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Bringing Back the Big Guys

24 February 2014 | Posted in Conservation ,

Author Mike Russell

lynx / Tom Bech / Foter / CC BY
lynx / Tom Bech / Foter / CC BY

Centuries ago, wolves, lynx and brown bears inhabited our forests, beavers would have made dams in our wetlands and eagles patrolled the skies above our forests and uplands. As an 'apex' predator, they controlled populations across the landscape and a natural ecological balance was maintained. That is until we humans started to increase in number and directly impact on their numbers and a view of no tolerance towards competitive predators was adopted. Gradually they were all eliminated. No-one knows when bears officially became extinct in the UK but it is thought they had certainly long gone by the time the Normans arrived whereas lynx were originally thought to have disappeared some 5000 years ago, although the latest evidence shows that they may have in fact survived until as late as the 6th or 7th century. Wolves lasted officially until the late 17th century when the last one was shot in Scotland, while the white-tailed eagle survived until 1917 before it was finally blasted out of existence.

All these species managed to survive in the rest of Europe, though hunting and habitat loss has severely reduced populations. But recent good news from some analysis undertaken by the Zoological Society of London, Birdlife and the European Bird Census Council says that some of these key species are making a comeback. Statutory protection, habitat creation, hunting regulation and rural depopulation has led to the doubling of brown bears, the grey wolf increasing by 30% and numbers of European beaver have, in the past five decades, gone up by 3000%. All this though, it has to be remembered, is from a very low base. Sadly this doesn't apply to the Iberian lynx that is hovering on the verge of extinction.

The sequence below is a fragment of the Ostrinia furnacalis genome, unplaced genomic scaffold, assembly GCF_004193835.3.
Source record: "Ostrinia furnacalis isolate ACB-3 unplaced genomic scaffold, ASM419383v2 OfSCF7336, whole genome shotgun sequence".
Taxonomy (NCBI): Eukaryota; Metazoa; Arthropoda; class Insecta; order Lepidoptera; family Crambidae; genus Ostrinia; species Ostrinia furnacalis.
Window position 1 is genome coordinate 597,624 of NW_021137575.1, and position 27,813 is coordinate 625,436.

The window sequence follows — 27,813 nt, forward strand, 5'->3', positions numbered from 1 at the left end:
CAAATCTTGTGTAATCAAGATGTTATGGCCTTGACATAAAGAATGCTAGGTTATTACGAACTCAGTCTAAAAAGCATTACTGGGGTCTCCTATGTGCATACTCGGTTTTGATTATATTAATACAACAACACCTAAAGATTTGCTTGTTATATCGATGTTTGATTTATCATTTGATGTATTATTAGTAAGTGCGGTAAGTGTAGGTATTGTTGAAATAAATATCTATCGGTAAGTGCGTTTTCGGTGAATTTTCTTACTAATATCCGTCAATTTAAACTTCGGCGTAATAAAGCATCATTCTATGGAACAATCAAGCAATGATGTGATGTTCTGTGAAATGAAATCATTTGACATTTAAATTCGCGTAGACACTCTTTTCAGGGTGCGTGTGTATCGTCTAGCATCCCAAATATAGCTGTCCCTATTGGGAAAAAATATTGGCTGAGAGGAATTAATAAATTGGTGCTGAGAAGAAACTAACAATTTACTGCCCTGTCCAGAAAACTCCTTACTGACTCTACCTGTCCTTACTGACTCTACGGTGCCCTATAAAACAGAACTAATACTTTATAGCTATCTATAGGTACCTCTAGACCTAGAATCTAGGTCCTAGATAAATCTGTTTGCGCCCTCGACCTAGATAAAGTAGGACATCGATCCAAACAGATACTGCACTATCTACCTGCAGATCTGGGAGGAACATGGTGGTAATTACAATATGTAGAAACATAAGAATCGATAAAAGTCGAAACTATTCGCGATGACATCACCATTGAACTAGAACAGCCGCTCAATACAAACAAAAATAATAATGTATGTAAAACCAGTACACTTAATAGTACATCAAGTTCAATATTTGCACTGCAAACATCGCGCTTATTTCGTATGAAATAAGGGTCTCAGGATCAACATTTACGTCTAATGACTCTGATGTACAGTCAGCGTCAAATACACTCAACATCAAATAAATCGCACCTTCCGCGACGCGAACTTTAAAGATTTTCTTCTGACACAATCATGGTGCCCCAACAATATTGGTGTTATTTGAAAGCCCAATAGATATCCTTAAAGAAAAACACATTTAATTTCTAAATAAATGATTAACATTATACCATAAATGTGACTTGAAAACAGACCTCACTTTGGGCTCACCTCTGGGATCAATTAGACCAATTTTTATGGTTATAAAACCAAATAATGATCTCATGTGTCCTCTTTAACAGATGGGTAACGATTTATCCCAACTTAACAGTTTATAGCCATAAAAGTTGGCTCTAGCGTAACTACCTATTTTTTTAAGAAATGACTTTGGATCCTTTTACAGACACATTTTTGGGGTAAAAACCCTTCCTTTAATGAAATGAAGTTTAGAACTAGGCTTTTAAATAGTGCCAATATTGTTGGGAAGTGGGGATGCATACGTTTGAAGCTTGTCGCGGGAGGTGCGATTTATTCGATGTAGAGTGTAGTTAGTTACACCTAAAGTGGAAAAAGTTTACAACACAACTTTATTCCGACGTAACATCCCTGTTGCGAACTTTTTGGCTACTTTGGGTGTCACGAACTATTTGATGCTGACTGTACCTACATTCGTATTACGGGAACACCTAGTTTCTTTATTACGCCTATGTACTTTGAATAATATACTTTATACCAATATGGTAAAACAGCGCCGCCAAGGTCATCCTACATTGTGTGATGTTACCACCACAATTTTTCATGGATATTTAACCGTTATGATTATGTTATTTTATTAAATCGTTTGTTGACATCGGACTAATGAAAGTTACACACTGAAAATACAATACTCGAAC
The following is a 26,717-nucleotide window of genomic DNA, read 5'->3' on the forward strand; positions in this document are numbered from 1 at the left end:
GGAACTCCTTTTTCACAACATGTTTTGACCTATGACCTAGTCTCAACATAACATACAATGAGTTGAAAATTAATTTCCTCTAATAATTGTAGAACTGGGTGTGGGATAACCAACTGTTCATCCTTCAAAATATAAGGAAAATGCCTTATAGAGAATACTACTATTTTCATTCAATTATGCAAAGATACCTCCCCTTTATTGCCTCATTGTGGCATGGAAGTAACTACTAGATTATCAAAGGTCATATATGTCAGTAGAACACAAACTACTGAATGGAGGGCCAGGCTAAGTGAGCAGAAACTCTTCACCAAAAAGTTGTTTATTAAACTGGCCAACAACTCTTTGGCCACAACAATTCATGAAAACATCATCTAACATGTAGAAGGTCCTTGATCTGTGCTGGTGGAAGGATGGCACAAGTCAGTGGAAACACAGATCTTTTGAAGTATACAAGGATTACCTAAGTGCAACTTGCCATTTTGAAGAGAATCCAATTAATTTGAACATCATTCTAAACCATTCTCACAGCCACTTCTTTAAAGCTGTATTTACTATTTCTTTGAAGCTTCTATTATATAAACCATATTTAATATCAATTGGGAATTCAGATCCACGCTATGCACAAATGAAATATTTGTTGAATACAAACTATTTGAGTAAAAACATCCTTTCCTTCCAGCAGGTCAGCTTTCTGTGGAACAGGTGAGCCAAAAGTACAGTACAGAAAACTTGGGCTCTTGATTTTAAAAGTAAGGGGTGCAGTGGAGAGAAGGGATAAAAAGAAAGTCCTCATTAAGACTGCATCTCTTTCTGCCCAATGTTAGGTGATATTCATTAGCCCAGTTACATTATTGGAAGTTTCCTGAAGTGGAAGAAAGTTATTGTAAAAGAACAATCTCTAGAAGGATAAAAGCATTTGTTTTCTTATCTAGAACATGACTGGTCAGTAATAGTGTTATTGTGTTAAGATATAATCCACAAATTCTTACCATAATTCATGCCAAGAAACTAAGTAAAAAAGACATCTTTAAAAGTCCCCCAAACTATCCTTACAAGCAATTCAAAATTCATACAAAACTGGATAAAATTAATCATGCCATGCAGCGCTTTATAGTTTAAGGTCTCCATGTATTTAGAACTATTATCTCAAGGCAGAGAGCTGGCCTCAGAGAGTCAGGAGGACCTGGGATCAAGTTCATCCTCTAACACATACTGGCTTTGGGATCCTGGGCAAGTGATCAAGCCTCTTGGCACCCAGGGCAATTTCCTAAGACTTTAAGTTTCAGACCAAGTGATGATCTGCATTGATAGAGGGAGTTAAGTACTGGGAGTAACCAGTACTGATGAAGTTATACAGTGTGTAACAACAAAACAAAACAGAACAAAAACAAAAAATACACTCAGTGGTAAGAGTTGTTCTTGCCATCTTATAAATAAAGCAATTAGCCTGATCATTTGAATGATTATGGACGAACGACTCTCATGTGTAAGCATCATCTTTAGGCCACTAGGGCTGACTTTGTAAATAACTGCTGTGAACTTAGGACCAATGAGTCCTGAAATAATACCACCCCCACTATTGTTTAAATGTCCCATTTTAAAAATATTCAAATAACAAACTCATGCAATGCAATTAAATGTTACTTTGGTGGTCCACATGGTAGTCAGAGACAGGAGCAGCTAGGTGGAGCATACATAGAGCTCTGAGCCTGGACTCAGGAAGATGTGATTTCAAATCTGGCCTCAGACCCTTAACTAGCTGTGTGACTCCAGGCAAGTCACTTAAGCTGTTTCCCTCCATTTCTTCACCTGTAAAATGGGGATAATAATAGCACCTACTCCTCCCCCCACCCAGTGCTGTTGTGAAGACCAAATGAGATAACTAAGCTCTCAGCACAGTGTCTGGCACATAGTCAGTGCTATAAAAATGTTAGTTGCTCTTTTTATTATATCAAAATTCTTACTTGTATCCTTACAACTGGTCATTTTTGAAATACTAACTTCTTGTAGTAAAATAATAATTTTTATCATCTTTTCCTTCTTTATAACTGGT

Here in the UK, these animals can't come back naturally as we got rid of them all so we have to think about re-introduction. There has been a long-term project going on since the 1970s to bring back white-tailed eagles to Scotland which has been relatively successful, to the extent that it now brings in 5 million pounds a year in wildlife tourism to the Isle of Mull alone. Trials for re-introducing beavers are currently taking place in a few places in the UK, but now we are starting to get into the realms of concern about these programmes, and in some quarters there is downright hostility.

Bringing back wolves, bears and lynx is beyond comprehension for many people; no room in this crowded island, the effect on livestock, eating family pets and being frightened to go out in case we get attacked are just some of the objections thrown into the debate. From the conservation prospective, the amount of available habitat is the big issue; there are places for larger animals to be re-introduced but once an optimum population had been reached where would that population expand into.

But it is happening in Europe; there are issues with the predators coming up against rural communities and loss of livestock, but the idea shouldn't be dismissed out of hand in the UK. It could help deal with some of the ecological problems we have at the moment such as far too many deer; it could also check the smaller predator populations such as foxes and badgers.

Big carnivores roaming Sussex? Not in my lifetime I expect or for the foreseeable future sadly, but it shouldn't be dismissed outright. In parts of Europe it is becoming a reality and who knows, attitudes may change and the fact that there is positive news coming from across the continent does give the merest glimpse of encouragement that there may be a future for apex predators in our world.

beaver / Taraji Blue / CC-BY-NC-SA
beaver / Taraji Blue / Foter / CC BY-NC-SA


  • 27 Feb 2014 12:32:43

    Thanks for writing & posting this article. The question arising immediately in my head after reading your article is ‘why not in your lifetime, unless you don’t envision living for the next 30 years?’ Why not envision a return of the top predators in the next 30 years? Reality after all is a construct of our imagination. I could very well see the Lynx and Wolf roam around the healthy woodlands of Sussex in the next 30 – 50 years.

  • Rachael Swift:

    27 Feb 2014 13:47:07

    Some years ago I spotted a Lynx sitting in sun on top of rabbit infested railway embankment just north of Patcham and thought I was dreaming. So, I never discount stories of large predators roaming Sussex.
    Reading the local press in French Pyrennees bears get shot by shepherds on grounds of self-defense. They do get paid by their Government for livestock killed so, no doubt, the real number of so-called kills is vastly over-rated! Wolves are really spreading and do pose more of a risk as they seem to breed more successfully.

  • Dean Morrison:

    27 Feb 2014 14:27:03

    There are other smaller predators which I think would be good candidates for re-introduction to Sussex.